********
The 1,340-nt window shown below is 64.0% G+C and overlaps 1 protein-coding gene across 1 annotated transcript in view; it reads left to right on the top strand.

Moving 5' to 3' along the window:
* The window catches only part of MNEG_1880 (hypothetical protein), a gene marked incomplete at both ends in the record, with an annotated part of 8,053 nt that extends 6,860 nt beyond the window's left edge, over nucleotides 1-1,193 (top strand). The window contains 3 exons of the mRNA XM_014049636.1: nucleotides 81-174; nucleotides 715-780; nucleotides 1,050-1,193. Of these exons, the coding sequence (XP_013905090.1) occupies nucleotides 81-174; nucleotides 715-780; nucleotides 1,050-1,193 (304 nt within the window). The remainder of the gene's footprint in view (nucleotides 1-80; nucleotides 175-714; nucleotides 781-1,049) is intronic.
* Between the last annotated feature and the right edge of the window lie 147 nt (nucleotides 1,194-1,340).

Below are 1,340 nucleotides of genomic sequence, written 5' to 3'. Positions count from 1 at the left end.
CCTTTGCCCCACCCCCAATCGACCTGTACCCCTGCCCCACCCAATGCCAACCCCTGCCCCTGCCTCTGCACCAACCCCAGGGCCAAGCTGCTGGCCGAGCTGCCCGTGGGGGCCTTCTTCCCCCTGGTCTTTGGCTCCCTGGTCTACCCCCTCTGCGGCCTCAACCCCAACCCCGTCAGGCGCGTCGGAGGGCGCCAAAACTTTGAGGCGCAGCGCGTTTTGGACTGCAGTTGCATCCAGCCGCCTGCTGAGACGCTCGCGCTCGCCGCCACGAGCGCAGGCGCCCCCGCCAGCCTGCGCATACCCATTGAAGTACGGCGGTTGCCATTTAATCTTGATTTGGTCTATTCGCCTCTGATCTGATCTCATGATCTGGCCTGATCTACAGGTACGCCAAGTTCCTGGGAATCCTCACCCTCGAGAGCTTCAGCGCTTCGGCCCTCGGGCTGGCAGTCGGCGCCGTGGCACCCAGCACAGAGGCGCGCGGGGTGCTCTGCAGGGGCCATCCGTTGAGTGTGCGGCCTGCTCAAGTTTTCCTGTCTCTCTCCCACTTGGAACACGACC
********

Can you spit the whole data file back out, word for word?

The 1,340-nt window shown below is 64.0% G+C and overlaps 1 protein-coding gene across 1 annotated transcript in view; it reads left to right on the top strand.

Moving 5' to 3' along the window:
* The window catches only part of MNEG_1880 (hypothetical protein), a gene marked incomplete at both ends in the record, with an annotated part of 8,053 nt that extends 6,860 nt beyond the window's left edge, over nucleotides 1-1,193 (top strand). The window contains 3 exons of the mRNA XM_014049636.1: nucleotides 81-174; nucleotides 715-780; nucleotides 1,050-1,193. Of these exons, the coding sequence (XP_013905090.1) occupies nucleotides 81-174; nucleotides 715-780; nucleotides 1,050-1,193 (304 nt within the window). The remainder of the gene's footprint in view (nucleotides 1-80; nucleotides 175-714; nucleotides 781-1,049) is intronic.
* Between the last annotated feature and the right edge of the window lie 147 nt (nucleotides 1,194-1,340).

Below are 1,340 nucleotides of genomic sequence, written 5' to 3'. Positions count from 1 at the left end.
CCTTTGCCCCACCCCCAATCGACCTGTACCCCTGCCCCACCCAATGCCAACCCCTGCCCCTGCCTCTGCACCAACCCCAGGGCCAAGCTGCTGGCCGAGCTGCCCGTGGGGGCCTTCTTCCCCCTGGTCTTTGGCTCCCTGGTCTACCCCCTCTGCGGCCTCAACCCCAACCCCGTCAGGCGCGTCGGAGGGCGCCAAAACTTTGAGGCGCAGCGCGTTTTGGACTGCAGTTGCATCCAGCCGCCTGCTGAGACGCTCGCGCTCGCCGCCACGAGCGCAGGCGCCCCCGCCAGCCTGCGCATACCCATTGAAGTACGGCGGTTGCCATTTAATCTTGATTTGGTCTATTCGCCTCTGATCTGATCTCATGATCTGGCCTGATCTACAGGTACGCCAAGTTCCTGGGAATCCTCACCCTCGAGAGCTTCAGCGCTTCGGCCCTCGGGCTGGCAGTCGGCGCCGTGGCACCCAGCACAGAGGCGCGCGGGGTGCTCTGCAGGGGCCATCCGTTGAGTGTGCGGCCTGCTCAAGTTTTCCTGTCTCTCTCCCACTTGGAACACGACC